Monday, July 23, 2007

Summary 2007 WY 110

Summary of Decision issued July 17, 2007

[SPECIAL NOTE: This opinion uses "Universal Citation" and was given an "official" citation when issued. You should use this citation whenever you cite the opinion, with a P.3d parallel citation. You will note that all of the paragraphs are numbered. When you need to provide a pinpoint citation, the universal portion of the citation will use that paragraph number. The pinpoint citation in the P.3d portion should include the reporter page number. If you need assistance, please contact the Wyoming State Law Library.]

Summaries are prepared by Law Librarians and are not official statements of the Wyoming Supreme Court

Case Name: Addison v. Dallarosa-Handrich

Citation: 2007 WY 110

Docket Number: 06-274

Appeal from the District Court of Albany County, Honorable Jeffrey A. Donnell, Judge

Representing Appellants (Plaintiffs): Frank J. Jones, Wheatland, Wyoming.

Representing Appellee (Defendants): M. Gregory Weisz of Pence and MacMillan, Laramie, Wyoming.

Date of Decision: July 17, 2007

Issue: Whether Appellants acquired title to the land by adverse possession or whether the district court properly quieted title to the disputed property in the Appellees.

Facts/Discussion: In order to establish adverse possession, the claiming party must show actual, open, notorious, exclusive and continuous possession of another's property which is hostile and under claim of right or color of title. Possession must be for the statutory period, ten years. When there is no clear showing to the contrary, a person who has occupied the land for the statutory period, in a manner plainly indicating that he has acted as the owner thereof, is entitled to a presumption of adverse possession; and the burden shifts to the opposing party to explain such possession. However, if a claimant's use of the property is shown to be permissive, then he cannot acquire title by adverse possession.
In some circumstances, enclosing land within a fence is sufficient to “raise the flag” of adverse possession. However, a fence kept simply for convenience has no effect upon the true boundary between tracts of land because, unlike a boundary fence, a fence of convenience gives rise to permissive use and permissive use will not support a claim for adverse possession. Ordinarily, the question of whether a fence is one of convenience or delineates a boundary is one of fact.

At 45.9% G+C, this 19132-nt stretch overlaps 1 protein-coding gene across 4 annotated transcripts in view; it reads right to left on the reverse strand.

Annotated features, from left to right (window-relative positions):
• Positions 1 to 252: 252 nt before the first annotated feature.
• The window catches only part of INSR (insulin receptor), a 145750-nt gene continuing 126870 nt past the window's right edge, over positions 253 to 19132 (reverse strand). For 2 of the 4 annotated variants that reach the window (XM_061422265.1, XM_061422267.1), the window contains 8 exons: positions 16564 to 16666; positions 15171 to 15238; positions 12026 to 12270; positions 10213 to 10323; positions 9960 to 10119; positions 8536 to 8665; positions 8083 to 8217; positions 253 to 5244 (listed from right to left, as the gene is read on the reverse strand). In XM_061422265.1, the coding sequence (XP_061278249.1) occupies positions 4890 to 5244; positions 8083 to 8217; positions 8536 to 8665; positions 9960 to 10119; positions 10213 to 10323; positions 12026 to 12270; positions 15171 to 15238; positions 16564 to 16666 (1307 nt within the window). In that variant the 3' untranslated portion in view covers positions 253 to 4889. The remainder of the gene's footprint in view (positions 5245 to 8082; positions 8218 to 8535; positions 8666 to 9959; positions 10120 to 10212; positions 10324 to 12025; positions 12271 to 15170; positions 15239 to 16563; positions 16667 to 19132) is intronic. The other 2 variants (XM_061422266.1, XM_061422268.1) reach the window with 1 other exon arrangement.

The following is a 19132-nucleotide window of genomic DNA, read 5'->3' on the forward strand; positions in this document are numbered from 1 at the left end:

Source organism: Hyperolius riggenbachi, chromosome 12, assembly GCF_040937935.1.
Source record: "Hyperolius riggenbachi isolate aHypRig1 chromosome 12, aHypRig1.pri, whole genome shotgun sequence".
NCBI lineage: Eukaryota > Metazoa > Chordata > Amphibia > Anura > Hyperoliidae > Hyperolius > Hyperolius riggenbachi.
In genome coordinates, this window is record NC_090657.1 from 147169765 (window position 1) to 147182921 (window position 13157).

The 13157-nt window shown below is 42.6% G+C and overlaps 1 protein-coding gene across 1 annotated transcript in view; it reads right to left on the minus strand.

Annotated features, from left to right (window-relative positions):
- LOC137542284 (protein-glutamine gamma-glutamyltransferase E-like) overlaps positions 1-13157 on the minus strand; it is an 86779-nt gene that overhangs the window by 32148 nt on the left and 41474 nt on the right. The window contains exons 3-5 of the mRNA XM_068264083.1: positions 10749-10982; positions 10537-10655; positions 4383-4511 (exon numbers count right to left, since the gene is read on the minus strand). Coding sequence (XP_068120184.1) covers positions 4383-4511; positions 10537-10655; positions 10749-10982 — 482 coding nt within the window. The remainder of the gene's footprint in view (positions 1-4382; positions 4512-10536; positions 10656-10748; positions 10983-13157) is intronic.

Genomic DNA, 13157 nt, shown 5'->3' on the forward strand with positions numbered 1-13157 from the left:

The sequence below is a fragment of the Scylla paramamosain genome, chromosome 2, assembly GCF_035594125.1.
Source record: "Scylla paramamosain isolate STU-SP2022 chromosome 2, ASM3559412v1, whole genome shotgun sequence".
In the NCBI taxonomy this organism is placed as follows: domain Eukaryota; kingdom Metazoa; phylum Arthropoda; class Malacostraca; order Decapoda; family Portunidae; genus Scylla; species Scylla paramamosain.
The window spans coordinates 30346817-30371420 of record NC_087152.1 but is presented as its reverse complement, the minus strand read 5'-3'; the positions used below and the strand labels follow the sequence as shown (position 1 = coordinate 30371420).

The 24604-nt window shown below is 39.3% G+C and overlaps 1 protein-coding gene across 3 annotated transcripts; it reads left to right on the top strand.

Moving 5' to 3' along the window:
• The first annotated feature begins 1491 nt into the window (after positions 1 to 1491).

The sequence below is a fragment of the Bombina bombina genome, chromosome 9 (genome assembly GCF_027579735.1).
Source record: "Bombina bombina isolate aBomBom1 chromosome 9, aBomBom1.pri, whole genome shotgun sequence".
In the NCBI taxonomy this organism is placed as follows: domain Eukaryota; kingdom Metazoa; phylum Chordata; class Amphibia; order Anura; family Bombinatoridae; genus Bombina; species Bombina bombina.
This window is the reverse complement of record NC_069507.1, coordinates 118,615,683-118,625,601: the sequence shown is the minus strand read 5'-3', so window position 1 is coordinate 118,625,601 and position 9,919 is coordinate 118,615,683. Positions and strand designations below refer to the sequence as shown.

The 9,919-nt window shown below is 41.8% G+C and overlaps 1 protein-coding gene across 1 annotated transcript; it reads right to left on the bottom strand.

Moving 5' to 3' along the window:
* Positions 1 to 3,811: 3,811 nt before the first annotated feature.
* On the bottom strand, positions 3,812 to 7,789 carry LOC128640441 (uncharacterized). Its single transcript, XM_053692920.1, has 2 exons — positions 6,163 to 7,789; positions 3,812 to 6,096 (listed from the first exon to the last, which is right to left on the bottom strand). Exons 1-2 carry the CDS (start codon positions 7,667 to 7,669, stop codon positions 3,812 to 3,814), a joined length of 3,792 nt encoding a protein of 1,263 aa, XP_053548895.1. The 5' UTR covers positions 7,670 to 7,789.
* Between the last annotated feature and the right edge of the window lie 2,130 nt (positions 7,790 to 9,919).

In the present case, the Appellees presented evidence showing that the fence was in poor shape and in places consisted only of posts and no wire, leaving the disputed parcel accessible to cattle from the property to the south. Thus, the disputed parcel was not enclosed in a manner putting the Appellees on notice of the adverse claim. The Appellees further presented evidence that the fence did not follow a straight section line but followed the topography of the area, zig-zagging around the bottom of a rough, rocky hill, rather than going in a straight line over the hill.
Evidence was also presented in the present case showing that originally the fence separated two pastures, both owned by a single ranch. The pasture to the south was used for calving and when the calves reached a certain age they were moved to the north pasture. This evidence clearly showed that for the first one hundred years of its existence the fence was not intended to delineate a boundary line between properties.
Thus, the evidence showing the gaps in and irregular course of the fence and the lack of any indication that the fence was intended to mark or follow a section line was sufficient to support the district court’s conclusion that the fence was one of convenience.
The district court also addressed the Appellants’ claim that the fence was converted to a boundary fence under the doctrine of recognition and acquiescence when they were sold the land in 1987. The doctrine has been said to apply where the true boundary line is uncertain or disputed and the respective property owners recognize and acquiesce in a different boundary line and occupy the land on either side of that line as though it was their land for at least ten years under facts and circumstances equivalent to an express agreement. The district court found the doctrine inapplicable to the Appellants’ claim, concluding the true boundary was not disputed or necessarily uncertain, and the assumption the fence followed that boundary was incorrect.

Holdings: The district court’s conclusions were not clearly erroneous. Moreover, the district court’s finding that the fence was one of convenience precludes both the adverse possession claim as well as the claim that the boundary had been altered by recognition and acquiescence.


J. Kite delivered the opinion for the court.

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